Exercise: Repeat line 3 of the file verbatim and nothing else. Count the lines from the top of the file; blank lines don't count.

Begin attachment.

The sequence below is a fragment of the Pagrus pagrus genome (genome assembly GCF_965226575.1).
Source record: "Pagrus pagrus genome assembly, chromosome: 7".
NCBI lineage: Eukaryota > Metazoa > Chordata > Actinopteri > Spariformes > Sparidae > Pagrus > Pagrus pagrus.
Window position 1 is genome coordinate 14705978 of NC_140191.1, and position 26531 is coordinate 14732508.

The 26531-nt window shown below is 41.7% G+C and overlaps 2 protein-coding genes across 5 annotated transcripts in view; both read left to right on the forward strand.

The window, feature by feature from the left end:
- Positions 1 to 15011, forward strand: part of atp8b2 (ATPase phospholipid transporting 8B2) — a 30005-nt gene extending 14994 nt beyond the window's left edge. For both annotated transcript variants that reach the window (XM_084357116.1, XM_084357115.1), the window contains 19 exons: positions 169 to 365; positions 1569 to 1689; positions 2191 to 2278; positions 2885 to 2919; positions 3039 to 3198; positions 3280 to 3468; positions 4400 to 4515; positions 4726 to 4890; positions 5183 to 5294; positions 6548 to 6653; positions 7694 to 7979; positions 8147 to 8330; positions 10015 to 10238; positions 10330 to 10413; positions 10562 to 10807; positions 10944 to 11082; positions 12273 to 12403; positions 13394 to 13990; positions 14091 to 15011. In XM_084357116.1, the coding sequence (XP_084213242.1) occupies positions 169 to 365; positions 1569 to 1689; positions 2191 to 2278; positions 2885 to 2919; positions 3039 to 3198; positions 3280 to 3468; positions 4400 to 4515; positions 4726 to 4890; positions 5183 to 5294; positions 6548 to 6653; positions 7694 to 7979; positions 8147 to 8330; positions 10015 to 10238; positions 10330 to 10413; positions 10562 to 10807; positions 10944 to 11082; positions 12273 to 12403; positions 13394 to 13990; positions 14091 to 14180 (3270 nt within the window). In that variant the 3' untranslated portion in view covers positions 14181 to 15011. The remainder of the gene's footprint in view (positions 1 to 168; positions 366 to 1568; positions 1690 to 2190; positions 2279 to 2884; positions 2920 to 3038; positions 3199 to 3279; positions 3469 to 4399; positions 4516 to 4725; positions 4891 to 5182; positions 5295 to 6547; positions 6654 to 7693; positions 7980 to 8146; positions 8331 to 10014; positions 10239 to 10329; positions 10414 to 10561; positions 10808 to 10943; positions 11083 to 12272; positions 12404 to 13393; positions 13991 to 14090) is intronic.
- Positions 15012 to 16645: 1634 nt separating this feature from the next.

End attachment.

NCBI lineage: Eukaryota > Metazoa > Chordata > Actinopteri > Spariformes > Sparidae > Pagrus > Pagrus pagrus.